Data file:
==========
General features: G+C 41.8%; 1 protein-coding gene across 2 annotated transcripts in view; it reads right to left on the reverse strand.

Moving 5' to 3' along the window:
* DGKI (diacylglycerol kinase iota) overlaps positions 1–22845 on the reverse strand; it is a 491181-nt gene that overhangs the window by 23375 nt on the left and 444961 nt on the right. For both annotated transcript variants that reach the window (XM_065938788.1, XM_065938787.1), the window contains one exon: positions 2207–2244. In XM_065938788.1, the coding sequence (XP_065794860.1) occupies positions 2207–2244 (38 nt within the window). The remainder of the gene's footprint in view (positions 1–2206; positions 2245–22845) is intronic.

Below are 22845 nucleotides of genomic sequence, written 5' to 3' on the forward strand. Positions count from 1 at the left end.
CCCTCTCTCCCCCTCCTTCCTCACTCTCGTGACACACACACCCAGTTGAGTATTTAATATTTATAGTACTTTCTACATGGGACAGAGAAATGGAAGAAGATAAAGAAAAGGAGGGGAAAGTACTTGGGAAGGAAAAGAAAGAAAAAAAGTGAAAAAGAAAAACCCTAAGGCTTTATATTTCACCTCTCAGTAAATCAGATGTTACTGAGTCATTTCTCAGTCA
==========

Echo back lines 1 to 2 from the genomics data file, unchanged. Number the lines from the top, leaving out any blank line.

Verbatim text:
General features: G+C 41.8%; 1 protein-coding gene across 2 annotated transcripts in view; it reads right to left on the reverse strand.

Moving 5' to 3' along the window: